Skip Navigation


November 14, 2014

Johns Hopkins Bloomberg School of Public Health Researchers Awarded $1.5 Million Grant for Large-Scale Prospective Birth Cohort Study on Autism Spectrum Disorders

Researchers Aim to Identify Early Life Determinants of ASD and Patterns of Diagnosis and Clinical Services Use Among Urban Low-Income Children With ASD


Researchers at the Johns Hopkins Bloomberg School of Public Health have been awarded a $1.5 million grant from the U.S. Department of Health and Human Services’ Health Resources and Services Administration / Maternal and Child Health Bureau. Xiaobin Wang, MD, MPH, ScD, director of the Center on the Early Life Origins of Disease, and M. Daniele Fallin, PhD, director of the Wendy Klag Center for Autism & Developmental Disabilities, will lead a multidisciplinary team to carry out the study. Both centers are part of the Bloomberg School.

The three-year project will draw from a long-standing NIH-funded cohort, the Boston Birth Cohort (BBC), which consists of approximately 8,500 mother-baby pairs of predominantly low-income, urban-minority families. In the new project, researchers will study children in the cohort who have completed at least three years of postnatal follow-up to identify children with ASD based on electronic medical records, questionnaire interviews and clinical assessment. Researchers then will analyze ASD status in relation to a broad spectrum of risk and protective factors during the window before and after birth already ascertained by the cohort. Researchers will also analyze patterns of diagnosis and service utilization of children with ASD.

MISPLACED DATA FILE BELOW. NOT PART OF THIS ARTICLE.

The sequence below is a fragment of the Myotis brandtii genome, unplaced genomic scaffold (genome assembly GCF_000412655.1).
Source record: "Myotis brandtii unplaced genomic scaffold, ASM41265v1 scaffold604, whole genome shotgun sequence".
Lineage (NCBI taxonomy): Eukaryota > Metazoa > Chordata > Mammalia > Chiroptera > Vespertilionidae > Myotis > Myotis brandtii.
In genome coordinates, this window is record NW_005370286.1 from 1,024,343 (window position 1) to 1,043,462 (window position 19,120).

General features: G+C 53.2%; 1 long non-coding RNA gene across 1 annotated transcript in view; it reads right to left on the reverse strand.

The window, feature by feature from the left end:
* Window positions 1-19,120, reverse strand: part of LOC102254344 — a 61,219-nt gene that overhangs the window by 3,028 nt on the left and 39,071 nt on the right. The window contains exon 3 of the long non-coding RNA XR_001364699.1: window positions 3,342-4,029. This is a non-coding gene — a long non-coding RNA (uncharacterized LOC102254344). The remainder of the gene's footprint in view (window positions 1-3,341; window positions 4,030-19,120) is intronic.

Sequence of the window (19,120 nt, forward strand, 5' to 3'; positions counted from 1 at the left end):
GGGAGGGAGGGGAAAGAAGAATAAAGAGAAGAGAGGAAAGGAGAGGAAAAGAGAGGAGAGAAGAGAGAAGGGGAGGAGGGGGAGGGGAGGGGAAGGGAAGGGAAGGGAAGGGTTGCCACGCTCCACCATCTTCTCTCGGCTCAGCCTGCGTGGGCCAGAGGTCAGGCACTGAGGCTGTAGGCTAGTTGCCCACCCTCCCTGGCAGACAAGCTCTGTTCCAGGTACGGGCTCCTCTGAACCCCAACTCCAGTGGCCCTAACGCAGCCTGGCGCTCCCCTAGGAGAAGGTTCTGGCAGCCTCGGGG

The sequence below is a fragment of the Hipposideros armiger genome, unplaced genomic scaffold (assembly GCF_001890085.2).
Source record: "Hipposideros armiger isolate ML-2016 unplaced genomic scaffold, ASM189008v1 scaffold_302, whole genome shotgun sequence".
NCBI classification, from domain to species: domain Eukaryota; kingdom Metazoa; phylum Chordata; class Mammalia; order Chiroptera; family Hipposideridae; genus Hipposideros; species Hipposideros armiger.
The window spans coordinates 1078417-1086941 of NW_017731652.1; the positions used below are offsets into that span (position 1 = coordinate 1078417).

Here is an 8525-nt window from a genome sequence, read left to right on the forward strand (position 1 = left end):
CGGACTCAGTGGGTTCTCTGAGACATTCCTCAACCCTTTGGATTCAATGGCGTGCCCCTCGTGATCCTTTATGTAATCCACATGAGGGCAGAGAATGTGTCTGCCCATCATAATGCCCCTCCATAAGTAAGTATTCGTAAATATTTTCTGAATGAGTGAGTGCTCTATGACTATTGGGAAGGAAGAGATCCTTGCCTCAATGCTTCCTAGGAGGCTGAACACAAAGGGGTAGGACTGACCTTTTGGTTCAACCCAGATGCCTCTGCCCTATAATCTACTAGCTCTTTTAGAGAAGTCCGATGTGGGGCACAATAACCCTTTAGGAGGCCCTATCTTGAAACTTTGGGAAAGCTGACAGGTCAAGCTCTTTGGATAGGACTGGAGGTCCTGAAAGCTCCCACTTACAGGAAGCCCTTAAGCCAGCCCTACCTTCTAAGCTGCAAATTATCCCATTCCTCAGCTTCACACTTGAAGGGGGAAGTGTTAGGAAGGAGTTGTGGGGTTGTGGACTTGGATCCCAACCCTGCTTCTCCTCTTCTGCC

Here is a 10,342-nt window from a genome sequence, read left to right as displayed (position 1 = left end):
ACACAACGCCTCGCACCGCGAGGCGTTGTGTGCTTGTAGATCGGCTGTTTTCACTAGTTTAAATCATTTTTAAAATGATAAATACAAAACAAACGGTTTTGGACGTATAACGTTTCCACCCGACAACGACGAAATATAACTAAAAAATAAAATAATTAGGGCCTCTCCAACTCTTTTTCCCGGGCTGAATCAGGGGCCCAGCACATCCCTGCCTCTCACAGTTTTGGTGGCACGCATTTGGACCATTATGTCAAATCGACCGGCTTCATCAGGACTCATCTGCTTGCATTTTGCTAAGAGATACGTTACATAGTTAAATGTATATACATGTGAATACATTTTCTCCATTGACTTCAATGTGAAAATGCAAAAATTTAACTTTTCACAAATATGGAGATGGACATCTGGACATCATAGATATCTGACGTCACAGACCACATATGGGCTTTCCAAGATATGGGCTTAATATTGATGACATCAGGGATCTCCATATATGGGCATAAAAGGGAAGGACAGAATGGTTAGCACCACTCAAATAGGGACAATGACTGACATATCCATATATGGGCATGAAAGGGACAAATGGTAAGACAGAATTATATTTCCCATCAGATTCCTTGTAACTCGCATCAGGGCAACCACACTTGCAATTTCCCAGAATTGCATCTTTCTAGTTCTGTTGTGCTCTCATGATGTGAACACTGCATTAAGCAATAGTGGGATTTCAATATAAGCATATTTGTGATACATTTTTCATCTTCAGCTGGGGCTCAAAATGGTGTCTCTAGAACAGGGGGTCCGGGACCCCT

“By far, this is the largest U.S. prospective birth cohort study on Autism Spectrum Disorders and other developmental disabilities,” Wang says. “This is made possible by leveraging the rich data already collected on the early life environments of these children.”

The Boston Birth Cohort has already yielded more than 40 peer-reviewed publications, which examined the effects on children of a variety of early life factors such as maternal smoking, psychosocial stressors, obesity, diabetes, preeclampsia, intrauterine infection/inflammation, fetal growth restriction and preterm birth. This new project represents the first time it will be used to explore the link between early life factors and ASD. Previous studies have suggested that ASD may be under-diagnosed in populations with low socioeconomic status. This new project will explore this issue, as well as the medical, psychosocial stressors, and home and neighborhood characteristics that affect these families. 

“The window before and after birth is critical for understanding and intervening on ASD,” Fallin says. “This study provides critical prospectively collected data from birth and early life to inform these risks, as well as helps us understand how these families use services for very young children with developmental disabilities, and how this may impact these children as they grow.”

In addition to a team of Bloomberg School investigators, the study team will include Rebecca Landa, PhD, director of Kennedy Krieger Institute’s Center for Autism and Related Disorders, and Boston Medical Center-based investigators.

The Ludwig Family Foundation provided support for the pilot study.

# # #

Media contacts:

The Johns Hopkins Bloomberg School of Public Health:
 Barbara Benham
 at 410-614-6029 or

The Wendy Klag Center: Michelle Landrum at 443-287-2769 or

The Center on the Early Life Origins of Disease: Deanna Caruso 410-502-8916 or